LAWRENCE — The University of Kansas School of Pharmacy posted the second-highest pass rate in the nation on the 2020 Multistate Pharmacy Jurisprudence Examination (MPJE). The school’s 2020 graduating class had a 99% first-time pass rate, compared to a national pass rate of 85% among all ACPE accredited programs.
This marks the second time in three years that the KU School of Pharmacy ranked second in the nation on the law exam, and the average pass rates of the classes of 2018, 2019 and 2020 combine to lead all U.S. schools of pharmacy.
“Our students have a long history of excelling on the license exams. They consistently score at or near the top in the country on both parts of the test. It is wonderful to be at the top in any year but even more impressive when students are at the top using a rolling average over a three-year window,” said KU School of Pharmacy Dean Ronald Ragan. “These data demonstrate that KU is one of the elite pharmacy programs in the nation and prepares graduates for all sorts of pharmacy settings.”
The Class of 2020 also scored in the top 21% of all school nationwide on the North American Pharmacist Licensure Exam (NAPLEX) with a 95% pass rate. The average pass rate among all ACPE accredited programs is 88%, according to the National Association of Boards of Pharmacy (NABP).
This year’s graduating class exceeded the national average for residency placement, according to the American Society of Health-System Pharmacists. Members of the Class of 2021 matched PGY1 (post-graduate year-one) residency programs at a rate of 71%, compared with a national rate of 65%. Of the 140 members of the Class of 2021, 72 sought a residency program.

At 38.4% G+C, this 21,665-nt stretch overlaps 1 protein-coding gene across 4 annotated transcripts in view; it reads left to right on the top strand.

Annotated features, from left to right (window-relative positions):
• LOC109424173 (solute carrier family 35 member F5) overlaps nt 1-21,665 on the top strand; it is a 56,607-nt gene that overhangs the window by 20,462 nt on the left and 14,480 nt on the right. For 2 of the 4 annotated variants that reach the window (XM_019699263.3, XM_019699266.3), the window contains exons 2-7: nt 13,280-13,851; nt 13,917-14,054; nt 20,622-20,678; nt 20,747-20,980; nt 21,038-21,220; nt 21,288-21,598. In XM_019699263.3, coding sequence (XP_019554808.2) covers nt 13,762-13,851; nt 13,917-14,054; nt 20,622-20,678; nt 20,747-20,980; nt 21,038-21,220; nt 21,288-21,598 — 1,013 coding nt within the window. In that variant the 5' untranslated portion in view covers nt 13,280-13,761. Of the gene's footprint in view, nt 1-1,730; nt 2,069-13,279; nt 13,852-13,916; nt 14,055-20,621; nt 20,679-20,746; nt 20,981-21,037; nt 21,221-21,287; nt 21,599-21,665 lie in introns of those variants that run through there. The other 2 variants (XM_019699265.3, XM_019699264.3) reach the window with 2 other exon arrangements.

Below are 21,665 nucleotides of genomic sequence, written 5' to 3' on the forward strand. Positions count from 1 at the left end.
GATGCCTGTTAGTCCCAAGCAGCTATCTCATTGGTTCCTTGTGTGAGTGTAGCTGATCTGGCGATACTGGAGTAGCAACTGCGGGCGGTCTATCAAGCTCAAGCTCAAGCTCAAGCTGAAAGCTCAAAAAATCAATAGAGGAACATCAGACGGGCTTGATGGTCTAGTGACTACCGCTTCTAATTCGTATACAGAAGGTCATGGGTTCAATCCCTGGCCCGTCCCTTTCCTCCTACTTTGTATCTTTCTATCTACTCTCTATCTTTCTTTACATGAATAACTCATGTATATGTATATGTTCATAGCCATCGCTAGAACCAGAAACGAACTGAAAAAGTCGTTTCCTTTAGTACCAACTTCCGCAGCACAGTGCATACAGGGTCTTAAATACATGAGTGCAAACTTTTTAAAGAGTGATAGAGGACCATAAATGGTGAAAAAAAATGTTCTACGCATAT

Graduates seeking a residency often apply to multiple programs throughout the United States. Following an interview process, the students and the program directors rank one another. When the numbers line up, a match is made.
The number of pharmacy students applying to and securing residencies is on the rise nationwide. Settings are varied and include locations such as hospitals, community pharmacies, long-term care facilities and more.
Associate Dean Janelle Ruisinger, faculty adviser to the School of Pharmacy’s Residency Club, said residency programs allow newly graduated students the opportunity to expand upon the knowledge and skills learned in pharmacy school.
“Residency programs are not easy, and the workload is often intense,” Ruisinger said. “But the professional gains more than make up for the hard work. The consensus is that a one-year residency is equal to about three to five years of work experience.”